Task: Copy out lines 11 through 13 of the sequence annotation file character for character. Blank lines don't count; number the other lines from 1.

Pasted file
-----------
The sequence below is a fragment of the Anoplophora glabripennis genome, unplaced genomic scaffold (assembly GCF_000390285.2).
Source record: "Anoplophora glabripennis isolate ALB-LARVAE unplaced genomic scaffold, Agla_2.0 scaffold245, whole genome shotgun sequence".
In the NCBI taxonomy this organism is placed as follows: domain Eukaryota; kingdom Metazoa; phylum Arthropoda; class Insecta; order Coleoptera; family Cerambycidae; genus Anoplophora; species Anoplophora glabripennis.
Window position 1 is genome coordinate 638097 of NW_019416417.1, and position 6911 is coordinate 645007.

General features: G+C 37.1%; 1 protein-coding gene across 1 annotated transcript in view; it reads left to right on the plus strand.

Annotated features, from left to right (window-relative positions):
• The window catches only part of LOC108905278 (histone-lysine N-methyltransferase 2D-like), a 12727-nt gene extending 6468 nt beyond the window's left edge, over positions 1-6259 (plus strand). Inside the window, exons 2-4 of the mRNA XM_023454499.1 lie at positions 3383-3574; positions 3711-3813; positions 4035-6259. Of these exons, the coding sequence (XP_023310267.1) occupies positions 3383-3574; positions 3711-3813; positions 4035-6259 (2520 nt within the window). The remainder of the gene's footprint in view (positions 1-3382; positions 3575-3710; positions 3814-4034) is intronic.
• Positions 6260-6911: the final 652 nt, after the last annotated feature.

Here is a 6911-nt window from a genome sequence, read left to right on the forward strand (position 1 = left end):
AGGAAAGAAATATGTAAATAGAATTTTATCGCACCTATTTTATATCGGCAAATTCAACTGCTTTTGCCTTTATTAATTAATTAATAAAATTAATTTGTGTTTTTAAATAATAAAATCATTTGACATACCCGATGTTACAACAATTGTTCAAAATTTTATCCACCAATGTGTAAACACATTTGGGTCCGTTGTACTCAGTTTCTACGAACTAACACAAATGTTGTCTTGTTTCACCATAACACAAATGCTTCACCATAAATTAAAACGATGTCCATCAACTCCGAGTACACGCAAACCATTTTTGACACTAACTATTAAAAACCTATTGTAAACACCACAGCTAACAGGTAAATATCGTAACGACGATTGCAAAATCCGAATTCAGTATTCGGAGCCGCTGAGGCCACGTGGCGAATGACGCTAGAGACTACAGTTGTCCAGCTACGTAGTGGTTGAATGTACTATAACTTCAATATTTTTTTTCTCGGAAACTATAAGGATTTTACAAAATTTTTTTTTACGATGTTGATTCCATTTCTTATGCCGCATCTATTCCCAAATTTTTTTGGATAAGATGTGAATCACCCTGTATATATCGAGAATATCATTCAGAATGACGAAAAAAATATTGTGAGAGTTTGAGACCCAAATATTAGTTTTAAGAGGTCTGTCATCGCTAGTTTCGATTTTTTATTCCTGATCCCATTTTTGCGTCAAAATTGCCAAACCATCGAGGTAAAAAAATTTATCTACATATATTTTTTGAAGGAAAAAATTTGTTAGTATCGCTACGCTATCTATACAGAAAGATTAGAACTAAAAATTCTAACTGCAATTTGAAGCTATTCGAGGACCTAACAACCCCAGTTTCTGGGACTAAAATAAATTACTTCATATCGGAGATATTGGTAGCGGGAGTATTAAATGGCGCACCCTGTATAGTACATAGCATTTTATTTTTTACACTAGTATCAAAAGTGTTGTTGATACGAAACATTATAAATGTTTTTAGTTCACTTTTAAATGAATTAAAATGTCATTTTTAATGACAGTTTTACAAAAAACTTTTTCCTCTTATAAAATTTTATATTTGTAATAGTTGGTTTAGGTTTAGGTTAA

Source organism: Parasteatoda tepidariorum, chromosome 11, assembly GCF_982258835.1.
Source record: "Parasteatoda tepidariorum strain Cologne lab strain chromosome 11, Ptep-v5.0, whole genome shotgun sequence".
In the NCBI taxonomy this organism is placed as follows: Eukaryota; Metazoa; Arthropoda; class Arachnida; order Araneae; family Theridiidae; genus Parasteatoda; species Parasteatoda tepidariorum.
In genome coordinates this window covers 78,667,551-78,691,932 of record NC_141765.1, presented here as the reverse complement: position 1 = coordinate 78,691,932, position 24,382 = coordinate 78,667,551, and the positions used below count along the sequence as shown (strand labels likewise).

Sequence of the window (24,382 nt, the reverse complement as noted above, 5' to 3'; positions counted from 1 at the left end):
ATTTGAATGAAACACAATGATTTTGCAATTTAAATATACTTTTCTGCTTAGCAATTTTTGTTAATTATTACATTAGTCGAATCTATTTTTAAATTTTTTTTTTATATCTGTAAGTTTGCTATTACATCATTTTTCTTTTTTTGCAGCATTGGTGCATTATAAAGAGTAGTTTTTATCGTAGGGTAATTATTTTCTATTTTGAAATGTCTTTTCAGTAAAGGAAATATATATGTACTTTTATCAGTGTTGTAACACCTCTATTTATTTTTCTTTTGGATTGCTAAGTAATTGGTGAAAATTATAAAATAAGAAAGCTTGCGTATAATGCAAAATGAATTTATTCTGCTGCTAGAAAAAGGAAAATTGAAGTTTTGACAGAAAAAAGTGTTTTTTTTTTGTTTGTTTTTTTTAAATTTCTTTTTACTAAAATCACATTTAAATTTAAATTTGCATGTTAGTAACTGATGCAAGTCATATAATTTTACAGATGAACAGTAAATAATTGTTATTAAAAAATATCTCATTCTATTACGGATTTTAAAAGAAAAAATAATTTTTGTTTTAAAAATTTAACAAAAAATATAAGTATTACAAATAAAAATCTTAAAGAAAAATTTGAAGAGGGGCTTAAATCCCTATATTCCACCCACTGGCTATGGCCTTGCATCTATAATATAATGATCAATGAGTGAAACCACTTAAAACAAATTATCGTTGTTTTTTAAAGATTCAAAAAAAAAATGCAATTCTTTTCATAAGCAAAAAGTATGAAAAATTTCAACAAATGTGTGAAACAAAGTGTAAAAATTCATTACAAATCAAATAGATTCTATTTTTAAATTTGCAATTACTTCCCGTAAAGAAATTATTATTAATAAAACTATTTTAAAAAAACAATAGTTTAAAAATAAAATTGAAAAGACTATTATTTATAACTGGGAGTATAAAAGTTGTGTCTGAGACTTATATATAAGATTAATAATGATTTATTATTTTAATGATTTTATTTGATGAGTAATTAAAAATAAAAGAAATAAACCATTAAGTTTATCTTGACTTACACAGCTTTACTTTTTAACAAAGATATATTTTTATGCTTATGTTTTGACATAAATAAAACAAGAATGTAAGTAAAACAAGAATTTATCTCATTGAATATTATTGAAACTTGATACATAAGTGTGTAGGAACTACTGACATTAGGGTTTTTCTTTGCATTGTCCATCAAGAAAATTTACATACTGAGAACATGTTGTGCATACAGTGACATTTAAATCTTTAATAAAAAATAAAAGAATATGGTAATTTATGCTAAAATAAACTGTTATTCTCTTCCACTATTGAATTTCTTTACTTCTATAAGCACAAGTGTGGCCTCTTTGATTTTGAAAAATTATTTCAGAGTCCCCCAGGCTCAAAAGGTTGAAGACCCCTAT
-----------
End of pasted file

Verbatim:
Source organism: Parasteatoda tepidariorum, chromosome 11, assembly GCF_982258835.1.
Source record: "Parasteatoda tepidariorum strain Cologne lab strain chromosome 11, Ptep-v5.0, whole genome shotgun sequence".
In the NCBI taxonomy this organism is placed as follows: Eukaryota; Metazoa; Arthropoda; class Arachnida; order Araneae; family Theridiidae; genus Parasteatoda; species Parasteatoda tepidariorum.